Manly man in the kitchen

Despite the fact that men are just as likely to be found in the kitchen as women, publishers haven't always embraced the male gourmand, reports AdWeek.

But targeting men for magazines or TV was inevitable. Last year, according to the U.S. Bureau of Labor Statistics, 41 percent of men did food preparation or cleanup, compared with 68 percent of women. In 2003, only 20 percent of men reported doing housework as opposed to 55 percent of women. Apps popular with men, such as How to Cook Everything and Weber's On the Grill, were the third and fourth (respectively) most downloaded lifestyle apps for iPads and iPhones last year, according to Apple.


From Bon Appétit to McSweeney's Lucky Peach, a quarterly collaboration of Chef David Chang (Momofuku restaurants in New York), writer Peter Meehan, and Zero Point Zero Production, producers of the Emmy Award-winning Anthony Bourdain: No Reservation, are ditching the feminine aesthetic to attract an audience of both genders. "The notion that guys are into food is not new," says Bon Appétit editor-in-chief Adam Rapoport, who's been behind a recent rebranding of the magazine. "Maybe it's just that right now, the publishing world finally understands that they can tap into that sort of enthusiasm."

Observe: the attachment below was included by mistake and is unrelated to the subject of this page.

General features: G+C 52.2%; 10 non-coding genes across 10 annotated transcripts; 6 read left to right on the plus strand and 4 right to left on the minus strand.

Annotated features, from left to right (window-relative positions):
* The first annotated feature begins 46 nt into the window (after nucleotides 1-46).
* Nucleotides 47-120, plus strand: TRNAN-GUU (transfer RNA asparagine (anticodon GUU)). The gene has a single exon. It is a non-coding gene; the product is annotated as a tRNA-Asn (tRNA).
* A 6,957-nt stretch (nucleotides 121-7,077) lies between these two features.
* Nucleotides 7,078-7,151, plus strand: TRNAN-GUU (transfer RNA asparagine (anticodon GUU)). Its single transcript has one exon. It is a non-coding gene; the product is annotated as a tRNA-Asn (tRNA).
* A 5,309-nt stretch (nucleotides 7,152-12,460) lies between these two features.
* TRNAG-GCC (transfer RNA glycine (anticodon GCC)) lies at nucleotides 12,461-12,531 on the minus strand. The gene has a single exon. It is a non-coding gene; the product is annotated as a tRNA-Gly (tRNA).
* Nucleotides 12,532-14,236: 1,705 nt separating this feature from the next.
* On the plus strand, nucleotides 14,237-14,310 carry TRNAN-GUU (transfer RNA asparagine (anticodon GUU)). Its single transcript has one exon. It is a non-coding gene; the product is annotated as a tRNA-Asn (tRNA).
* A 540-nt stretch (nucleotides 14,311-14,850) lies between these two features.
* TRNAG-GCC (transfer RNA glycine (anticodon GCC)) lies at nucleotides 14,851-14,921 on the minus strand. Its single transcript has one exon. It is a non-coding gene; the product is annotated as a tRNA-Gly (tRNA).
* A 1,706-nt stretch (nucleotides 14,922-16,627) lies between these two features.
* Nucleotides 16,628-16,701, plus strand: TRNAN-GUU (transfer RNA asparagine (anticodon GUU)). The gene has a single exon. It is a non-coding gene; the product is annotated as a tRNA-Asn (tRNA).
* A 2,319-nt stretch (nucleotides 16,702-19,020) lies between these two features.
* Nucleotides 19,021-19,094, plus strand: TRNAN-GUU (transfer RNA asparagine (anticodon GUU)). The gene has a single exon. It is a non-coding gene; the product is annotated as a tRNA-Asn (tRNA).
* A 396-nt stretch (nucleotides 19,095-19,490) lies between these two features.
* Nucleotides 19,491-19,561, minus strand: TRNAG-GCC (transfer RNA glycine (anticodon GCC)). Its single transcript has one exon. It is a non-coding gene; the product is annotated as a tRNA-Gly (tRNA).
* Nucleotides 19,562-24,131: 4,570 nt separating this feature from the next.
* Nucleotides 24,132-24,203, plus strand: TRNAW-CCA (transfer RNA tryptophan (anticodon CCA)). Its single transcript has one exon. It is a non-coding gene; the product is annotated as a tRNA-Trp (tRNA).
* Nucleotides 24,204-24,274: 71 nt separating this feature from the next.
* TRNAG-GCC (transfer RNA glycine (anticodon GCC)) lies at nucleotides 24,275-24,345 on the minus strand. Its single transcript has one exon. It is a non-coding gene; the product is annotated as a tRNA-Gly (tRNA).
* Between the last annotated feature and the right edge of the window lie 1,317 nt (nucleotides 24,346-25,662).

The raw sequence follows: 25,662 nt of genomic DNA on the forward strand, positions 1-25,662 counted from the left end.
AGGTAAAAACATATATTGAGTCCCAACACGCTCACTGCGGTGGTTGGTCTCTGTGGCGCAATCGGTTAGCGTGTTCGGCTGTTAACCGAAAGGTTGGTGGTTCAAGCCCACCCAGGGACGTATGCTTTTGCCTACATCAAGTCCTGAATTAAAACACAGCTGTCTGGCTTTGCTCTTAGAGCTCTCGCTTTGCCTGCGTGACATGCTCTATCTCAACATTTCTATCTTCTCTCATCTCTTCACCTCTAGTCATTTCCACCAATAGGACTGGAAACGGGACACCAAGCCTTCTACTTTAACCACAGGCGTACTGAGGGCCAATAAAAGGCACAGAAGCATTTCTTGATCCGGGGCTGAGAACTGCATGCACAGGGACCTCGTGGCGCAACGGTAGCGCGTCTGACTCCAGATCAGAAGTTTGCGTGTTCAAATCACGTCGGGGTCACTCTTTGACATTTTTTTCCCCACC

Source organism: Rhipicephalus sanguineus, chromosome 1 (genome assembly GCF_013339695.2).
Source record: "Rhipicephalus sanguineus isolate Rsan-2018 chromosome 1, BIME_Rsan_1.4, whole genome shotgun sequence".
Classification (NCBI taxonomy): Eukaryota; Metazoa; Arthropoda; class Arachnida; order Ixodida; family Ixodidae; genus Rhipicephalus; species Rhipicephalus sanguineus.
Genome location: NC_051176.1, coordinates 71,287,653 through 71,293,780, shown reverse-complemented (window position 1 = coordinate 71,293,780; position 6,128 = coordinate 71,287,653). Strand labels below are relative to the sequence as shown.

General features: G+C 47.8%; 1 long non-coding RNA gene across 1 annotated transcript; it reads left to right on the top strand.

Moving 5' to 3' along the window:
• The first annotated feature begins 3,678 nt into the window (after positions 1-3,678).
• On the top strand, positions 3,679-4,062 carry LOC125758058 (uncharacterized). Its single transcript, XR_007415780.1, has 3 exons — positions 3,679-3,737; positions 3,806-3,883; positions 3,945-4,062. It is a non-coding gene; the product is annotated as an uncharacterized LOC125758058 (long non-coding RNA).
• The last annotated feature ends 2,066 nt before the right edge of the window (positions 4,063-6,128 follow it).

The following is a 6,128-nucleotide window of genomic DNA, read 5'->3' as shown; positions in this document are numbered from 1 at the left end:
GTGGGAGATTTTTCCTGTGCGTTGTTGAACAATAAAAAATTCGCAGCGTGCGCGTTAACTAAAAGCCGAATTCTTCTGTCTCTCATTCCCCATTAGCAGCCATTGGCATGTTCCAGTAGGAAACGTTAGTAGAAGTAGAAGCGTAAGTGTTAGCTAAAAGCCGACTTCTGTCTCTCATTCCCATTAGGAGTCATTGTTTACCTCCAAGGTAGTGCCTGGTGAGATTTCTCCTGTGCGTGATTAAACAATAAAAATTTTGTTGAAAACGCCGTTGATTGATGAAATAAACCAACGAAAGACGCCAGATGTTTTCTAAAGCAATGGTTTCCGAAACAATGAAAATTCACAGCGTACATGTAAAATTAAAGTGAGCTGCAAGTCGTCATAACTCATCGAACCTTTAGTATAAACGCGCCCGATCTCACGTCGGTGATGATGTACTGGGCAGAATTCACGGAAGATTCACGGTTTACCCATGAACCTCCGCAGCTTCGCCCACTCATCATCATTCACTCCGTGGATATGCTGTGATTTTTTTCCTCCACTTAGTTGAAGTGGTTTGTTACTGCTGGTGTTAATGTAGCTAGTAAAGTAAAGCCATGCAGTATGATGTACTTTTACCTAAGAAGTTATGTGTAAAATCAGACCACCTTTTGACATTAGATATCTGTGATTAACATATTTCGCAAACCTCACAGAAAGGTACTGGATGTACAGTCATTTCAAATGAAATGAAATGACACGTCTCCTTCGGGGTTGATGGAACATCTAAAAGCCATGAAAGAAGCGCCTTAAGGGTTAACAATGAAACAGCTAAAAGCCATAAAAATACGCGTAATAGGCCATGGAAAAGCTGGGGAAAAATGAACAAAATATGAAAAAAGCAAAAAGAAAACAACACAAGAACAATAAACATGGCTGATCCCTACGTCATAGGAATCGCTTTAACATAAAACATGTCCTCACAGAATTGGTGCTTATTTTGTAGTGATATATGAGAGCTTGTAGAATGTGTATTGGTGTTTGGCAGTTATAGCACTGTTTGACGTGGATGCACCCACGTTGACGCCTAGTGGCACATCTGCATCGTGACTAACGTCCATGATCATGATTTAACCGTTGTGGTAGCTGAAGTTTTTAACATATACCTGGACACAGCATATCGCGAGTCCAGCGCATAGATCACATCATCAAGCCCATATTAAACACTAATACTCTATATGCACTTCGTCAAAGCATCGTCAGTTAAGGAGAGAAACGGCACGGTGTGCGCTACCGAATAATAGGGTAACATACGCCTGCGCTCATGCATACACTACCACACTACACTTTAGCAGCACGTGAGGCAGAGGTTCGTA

Marcus Samuelsson's recently launched site Food Republic doesn't just include guys, but specifically targets them with articles like "Salsa, the Best Sports-Watching Food" and "Women We'd Cook For." According to Samuelsson,  "Men interact with food a little bit differently. It might be gadget-driven, it might be knife-driven, or it might be, 'We want to know about burgers.' No matter who you are, food is part of our conversation, and as a guy, you don't want to be left out."


And what could be more appealing to a woman than a man that knows his way around the supermarket and stove?